Gurnee's finances in the black despite dip in sales tax receipts

  • Thanks to careful spending, the village of Gurnee ended the fiscal year in the black despite a dip in sales taxes.

      Thanks to careful spending, the village of Gurnee ended the fiscal year in the black despite a dip in sales taxes. Gilbert R. Boucher II | Staff Photographer

Updated 6/28/2018 7:36 AM

Gurnee finished the 2018 fiscal year in the black despite sales tax revenue being down from the year before.

The village expected an $870,632 deficit but ended up with a surplus of $289,185.


Careful spending by the village seems to have been the difference. Finance Director Brian Gosnell said the village finished the fiscal year spending more than 3 percent less than budgeted.

Jack Linehan, the assistant to the village administrator, said much of the belt-tightening was related to personnel.

"We've been smart with replacing employees after turnover or retirements," Linehan said. "We've looked at any cost-saving measure we can."

The village collected $443,134 less in sales tax during the 2018 fiscal year, which began May 1, 2017, compared to the fiscal year 2017. That's about 2.39 percent less than what was budgeted and 2.53 percent less than what it collected last fiscal year.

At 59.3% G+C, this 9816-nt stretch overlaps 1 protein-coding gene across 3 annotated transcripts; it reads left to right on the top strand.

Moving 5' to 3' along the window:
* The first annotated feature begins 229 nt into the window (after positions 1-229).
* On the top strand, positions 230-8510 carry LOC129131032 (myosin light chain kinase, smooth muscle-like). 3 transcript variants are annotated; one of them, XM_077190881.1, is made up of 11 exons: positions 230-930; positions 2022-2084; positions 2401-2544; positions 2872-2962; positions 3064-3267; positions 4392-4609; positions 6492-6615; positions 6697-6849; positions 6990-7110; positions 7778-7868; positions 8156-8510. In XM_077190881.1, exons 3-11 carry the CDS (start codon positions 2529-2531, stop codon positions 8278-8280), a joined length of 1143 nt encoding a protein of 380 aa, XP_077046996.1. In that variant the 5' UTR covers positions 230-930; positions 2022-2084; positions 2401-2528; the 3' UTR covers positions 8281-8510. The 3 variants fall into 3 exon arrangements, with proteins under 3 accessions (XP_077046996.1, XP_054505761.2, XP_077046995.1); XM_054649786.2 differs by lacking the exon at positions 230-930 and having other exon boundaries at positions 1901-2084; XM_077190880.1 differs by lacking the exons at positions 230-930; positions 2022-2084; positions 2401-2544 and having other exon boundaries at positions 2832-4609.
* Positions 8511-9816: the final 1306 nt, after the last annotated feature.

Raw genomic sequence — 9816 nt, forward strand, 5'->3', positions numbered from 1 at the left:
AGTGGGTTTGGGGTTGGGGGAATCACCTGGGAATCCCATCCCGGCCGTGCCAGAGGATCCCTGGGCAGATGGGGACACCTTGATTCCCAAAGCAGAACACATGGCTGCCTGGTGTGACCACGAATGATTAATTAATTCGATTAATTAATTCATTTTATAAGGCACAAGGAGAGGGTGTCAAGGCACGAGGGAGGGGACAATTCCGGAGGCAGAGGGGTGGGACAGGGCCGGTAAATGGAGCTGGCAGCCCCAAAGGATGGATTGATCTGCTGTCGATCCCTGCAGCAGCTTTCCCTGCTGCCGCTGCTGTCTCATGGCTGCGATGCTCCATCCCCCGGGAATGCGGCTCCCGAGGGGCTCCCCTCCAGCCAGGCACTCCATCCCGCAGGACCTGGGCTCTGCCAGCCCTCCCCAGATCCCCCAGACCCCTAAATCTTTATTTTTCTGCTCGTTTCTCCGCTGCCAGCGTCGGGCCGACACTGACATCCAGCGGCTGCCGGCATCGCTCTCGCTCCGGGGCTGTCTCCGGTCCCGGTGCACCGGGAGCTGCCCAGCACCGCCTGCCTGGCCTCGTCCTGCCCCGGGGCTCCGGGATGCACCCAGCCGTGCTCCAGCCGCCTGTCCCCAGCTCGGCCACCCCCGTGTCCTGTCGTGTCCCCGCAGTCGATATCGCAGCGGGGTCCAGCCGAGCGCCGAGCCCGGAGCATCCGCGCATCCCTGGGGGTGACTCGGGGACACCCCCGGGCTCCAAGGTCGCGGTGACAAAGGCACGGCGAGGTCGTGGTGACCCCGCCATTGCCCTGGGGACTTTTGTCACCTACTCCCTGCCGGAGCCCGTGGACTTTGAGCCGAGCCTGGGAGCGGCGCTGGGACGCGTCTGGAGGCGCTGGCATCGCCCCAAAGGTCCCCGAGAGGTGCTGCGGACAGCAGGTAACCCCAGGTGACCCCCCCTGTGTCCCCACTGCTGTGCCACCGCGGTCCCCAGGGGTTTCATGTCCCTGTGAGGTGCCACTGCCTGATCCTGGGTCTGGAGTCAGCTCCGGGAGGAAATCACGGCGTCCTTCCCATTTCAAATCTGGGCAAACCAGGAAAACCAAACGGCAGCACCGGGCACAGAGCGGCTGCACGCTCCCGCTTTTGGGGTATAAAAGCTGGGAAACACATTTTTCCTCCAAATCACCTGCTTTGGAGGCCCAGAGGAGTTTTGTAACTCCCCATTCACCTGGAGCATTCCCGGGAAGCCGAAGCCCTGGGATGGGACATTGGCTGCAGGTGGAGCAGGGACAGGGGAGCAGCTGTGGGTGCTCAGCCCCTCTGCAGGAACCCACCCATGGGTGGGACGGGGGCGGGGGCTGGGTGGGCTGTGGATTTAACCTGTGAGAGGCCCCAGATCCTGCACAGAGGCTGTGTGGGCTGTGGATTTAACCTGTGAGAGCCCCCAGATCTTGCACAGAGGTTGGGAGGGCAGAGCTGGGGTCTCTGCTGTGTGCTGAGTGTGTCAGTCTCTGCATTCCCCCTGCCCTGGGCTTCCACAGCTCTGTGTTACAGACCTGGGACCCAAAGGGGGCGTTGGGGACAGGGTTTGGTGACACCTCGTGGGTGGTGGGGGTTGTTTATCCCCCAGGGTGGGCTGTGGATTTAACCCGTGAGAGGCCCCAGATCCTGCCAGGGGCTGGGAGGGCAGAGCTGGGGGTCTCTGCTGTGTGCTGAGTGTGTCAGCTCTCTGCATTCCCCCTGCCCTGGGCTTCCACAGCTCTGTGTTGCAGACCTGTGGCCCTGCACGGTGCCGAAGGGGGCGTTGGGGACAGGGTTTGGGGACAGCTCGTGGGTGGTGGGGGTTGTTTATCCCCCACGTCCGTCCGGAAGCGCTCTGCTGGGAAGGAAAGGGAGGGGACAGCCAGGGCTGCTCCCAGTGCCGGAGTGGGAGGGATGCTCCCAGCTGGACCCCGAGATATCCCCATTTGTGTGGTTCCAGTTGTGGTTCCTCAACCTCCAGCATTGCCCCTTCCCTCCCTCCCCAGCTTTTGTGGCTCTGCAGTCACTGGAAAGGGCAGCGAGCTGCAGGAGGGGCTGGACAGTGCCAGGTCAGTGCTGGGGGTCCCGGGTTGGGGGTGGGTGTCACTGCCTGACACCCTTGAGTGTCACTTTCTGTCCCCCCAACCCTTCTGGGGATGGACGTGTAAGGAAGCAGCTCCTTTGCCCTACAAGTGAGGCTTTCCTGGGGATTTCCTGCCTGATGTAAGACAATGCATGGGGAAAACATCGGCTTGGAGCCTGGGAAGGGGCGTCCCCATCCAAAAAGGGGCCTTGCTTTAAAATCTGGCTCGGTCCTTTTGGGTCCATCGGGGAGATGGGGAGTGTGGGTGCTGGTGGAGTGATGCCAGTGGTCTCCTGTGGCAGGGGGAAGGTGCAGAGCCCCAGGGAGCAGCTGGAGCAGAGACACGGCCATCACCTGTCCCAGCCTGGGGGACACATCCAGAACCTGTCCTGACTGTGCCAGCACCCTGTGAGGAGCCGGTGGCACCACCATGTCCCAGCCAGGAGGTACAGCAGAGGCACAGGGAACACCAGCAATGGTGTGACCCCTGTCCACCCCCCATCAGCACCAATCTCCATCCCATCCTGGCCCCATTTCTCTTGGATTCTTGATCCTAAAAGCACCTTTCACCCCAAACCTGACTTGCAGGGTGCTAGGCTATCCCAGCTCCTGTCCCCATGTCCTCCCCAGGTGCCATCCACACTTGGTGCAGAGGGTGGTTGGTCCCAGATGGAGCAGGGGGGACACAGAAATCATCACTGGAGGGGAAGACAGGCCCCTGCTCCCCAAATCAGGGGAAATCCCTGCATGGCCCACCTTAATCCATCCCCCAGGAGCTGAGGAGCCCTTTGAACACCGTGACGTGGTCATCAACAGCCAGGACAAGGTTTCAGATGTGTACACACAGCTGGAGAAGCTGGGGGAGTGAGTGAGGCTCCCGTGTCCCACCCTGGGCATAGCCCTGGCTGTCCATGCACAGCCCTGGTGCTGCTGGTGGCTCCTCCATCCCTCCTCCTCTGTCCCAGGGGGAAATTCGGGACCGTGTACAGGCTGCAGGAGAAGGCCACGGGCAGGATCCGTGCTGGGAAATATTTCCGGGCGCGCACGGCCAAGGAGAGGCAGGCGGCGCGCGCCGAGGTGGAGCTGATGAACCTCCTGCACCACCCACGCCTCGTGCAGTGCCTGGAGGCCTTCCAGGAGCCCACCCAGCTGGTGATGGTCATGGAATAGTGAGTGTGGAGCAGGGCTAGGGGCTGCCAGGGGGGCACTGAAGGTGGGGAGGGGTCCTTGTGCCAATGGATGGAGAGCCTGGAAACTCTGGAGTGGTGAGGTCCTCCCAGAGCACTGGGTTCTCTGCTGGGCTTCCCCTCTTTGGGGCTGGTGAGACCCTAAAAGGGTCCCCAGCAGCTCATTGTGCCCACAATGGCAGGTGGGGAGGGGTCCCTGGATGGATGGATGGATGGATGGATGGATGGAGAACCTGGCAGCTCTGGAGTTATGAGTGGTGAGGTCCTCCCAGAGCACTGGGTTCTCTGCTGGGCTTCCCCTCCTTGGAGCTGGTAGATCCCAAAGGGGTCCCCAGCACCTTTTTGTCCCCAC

"Sales tax is the biggest concern," Gosnell said during a presentation to the village board this week.

Mayor Kristina Kovarik in the past has cited the increase in online shopping as a reason for the dip in sales revenues.

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Sales tax revenue is of particular importance to Gurnee, which does not levy a property tax. About 45 percent of the village's general fund revenue comes from sales taxes.

Even with the dip in sales taxes, the village's revenues finished almost exactly on budget, Gosnell said.

Linehan said the historic flooding the village experienced last year forced the village to spend approximately $100,000 in unanticipated employee overtime, cleanup supplies and trash removal.

There are reasons to believe the village's sales tax receipts will be better in the future. Great Wolf Lodge opened last week, filling the space Key Lime Cove left in March 2016.

Gosnell said the village anticipates Great Wolf to contribute around $550,000 to the general fund annually. Gosnell added officials anticipate Great Wolf will bring more visitors to the village which will generate more revenue as well.

Additionally, the village board in March voted to increase its amusement tax from 3 percent to 4 percent and the hotel tax from 5 percent to 6 percent. The increases, which went into effect May 1, are expected to generate about $1 million annually in extra revenue.

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